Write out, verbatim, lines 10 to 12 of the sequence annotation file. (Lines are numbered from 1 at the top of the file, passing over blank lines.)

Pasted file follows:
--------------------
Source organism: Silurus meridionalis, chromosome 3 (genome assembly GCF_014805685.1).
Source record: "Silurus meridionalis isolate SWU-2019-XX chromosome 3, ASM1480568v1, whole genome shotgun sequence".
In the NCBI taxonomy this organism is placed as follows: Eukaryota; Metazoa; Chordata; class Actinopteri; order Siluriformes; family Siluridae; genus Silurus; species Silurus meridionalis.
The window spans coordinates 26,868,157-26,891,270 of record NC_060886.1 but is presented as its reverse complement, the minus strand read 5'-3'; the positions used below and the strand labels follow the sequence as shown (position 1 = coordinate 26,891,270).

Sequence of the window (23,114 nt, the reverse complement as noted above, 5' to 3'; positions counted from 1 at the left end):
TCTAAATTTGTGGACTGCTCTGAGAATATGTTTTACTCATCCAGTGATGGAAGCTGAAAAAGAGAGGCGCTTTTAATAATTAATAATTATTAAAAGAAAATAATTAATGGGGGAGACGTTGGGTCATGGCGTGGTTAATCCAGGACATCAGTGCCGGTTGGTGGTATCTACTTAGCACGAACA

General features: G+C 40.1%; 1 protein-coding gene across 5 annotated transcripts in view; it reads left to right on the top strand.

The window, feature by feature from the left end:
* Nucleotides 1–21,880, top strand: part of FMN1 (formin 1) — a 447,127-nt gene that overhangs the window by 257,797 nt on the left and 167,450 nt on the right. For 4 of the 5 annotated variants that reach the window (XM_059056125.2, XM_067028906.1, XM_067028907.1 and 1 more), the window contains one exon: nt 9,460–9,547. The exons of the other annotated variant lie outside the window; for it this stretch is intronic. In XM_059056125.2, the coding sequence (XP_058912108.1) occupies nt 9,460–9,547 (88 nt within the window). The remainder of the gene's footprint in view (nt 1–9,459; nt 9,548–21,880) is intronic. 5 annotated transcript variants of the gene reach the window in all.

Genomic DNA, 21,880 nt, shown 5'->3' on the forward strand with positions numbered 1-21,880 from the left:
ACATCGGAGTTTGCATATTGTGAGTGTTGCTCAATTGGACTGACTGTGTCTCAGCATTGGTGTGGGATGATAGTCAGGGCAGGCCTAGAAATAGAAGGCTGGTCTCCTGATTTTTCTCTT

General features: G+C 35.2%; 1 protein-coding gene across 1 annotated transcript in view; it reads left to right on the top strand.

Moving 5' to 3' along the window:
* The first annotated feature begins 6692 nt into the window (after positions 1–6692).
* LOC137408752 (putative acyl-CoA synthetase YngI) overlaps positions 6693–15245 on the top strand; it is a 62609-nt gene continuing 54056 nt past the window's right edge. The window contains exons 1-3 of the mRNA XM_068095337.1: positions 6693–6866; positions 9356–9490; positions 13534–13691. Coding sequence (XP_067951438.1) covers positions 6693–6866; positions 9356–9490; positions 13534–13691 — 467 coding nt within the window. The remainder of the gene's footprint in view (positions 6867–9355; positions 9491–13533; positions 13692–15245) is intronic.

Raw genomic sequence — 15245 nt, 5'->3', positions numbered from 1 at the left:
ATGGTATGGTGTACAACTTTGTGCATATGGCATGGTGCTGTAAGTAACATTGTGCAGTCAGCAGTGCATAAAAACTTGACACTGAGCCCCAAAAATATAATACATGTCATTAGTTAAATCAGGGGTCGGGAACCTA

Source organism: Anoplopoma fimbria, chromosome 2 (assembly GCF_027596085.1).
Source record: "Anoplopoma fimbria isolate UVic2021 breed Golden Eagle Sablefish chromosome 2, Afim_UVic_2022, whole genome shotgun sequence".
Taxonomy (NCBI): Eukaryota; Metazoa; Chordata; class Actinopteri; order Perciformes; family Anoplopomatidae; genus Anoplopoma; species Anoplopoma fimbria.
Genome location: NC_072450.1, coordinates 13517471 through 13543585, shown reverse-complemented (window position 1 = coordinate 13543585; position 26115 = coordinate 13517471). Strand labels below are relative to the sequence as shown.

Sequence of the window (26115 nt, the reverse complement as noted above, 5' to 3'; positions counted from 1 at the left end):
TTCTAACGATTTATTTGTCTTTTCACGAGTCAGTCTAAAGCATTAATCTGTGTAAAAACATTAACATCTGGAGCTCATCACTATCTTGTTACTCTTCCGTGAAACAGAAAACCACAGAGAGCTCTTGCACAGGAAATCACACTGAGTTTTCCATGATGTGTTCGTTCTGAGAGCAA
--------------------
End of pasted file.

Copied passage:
Genomic DNA, 21,880 nt, shown 5'->3' on the forward strand with positions numbered 1-21,880 from the left:
ACATCGGAGTTTGCATATTGTGAGTGTTGCTCAATTGGACTGACTGTGTCTCAGCATTGGTGTGGGATGATAGTCAGGGCAGGCCTAGAAATAGAAGGCTGGTCTCCTGATTTTTCTCTT

General features: G+C 35.2%; 1 protein-coding gene across 1 annotated transcript in view; it reads left to right on the top strand.